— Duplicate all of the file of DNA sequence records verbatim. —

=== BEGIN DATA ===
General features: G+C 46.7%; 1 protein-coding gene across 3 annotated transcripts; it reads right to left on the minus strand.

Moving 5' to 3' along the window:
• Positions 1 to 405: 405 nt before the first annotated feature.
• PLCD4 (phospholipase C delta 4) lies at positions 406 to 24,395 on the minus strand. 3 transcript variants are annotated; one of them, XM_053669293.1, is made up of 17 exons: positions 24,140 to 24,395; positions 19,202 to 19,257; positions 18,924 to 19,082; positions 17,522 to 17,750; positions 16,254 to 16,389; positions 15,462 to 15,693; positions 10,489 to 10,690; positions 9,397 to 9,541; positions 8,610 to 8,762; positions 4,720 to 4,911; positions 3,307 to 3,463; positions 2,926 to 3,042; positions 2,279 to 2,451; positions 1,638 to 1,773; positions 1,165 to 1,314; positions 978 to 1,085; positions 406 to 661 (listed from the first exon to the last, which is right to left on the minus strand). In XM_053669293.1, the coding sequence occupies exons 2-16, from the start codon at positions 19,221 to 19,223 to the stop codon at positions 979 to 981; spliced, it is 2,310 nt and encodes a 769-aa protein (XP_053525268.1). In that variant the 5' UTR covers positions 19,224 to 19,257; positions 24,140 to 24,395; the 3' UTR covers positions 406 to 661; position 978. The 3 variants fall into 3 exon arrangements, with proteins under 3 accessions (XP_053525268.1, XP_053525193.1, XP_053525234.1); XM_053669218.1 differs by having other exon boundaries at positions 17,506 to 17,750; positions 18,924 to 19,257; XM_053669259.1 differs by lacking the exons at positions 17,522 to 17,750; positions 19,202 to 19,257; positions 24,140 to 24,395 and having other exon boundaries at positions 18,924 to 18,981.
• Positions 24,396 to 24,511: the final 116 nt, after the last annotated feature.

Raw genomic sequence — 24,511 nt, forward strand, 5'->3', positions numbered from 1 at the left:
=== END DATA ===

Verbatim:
General features: G+C 46.7%; 1 protein-coding gene across 3 annotated transcripts; it reads right to left on the minus strand.

Moving 5' to 3' along the window:
• Positions 1 to 405: 405 nt before the first annotated feature.
• PLCD4 (phospholipase C delta 4) lies at positions 406 to 24,395 on the minus strand. 3 transcript variants are annotated; one of them, XM_053669293.1, is made up of 17 exons: positions 24,140 to 24,395; positions 19,202 to 19,257; positions 18,924 to 19,082; positions 17,522 to 17,750; positions 16,254 to 16,389; positions 15,462 to 15,693; positions 10,489 to 10,690; positions 9,397 to 9,541; positions 8,610 to 8,762; positions 4,720 to 4,911; positions 3,307 to 3,463; positions 2,926 to 3,042; positions 2,279 to 2,451; positions 1,638 to 1,773; positions 1,165 to 1,314; positions 978 to 1,085; positions 406 to 661 (listed from the first exon to the last, which is right to left on the minus strand). In XM_053669293.1, the coding sequence occupies exons 2-16, from the start codon at positions 19,221 to 19,223 to the stop codon at positions 979 to 981; spliced, it is 2,310 nt and encodes a 769-aa protein (XP_053525268.1). In that variant the 5' UTR covers positions 19,224 to 19,257; positions 24,140 to 24,395; the 3' UTR covers positions 406 to 661; position 978. The 3 variants fall into 3 exon arrangements, with proteins under 3 accessions (XP_053525268.1, XP_053525193.1, XP_053525234.1); XM_053669218.1 differs by having other exon boundaries at positions 17,506 to 17,750; positions 18,924 to 19,257; XM_053669259.1 differs by lacking the exons at positions 17,522 to 17,750; positions 19,202 to 19,257; positions 24,140 to 24,395 and having other exon boundaries at positions 18,924 to 18,981.
• Positions 24,396 to 24,511: the final 116 nt, after the last annotated feature.

Raw genomic sequence — 24,511 nt, forward strand, 5'->3', positions numbered from 1 at the left: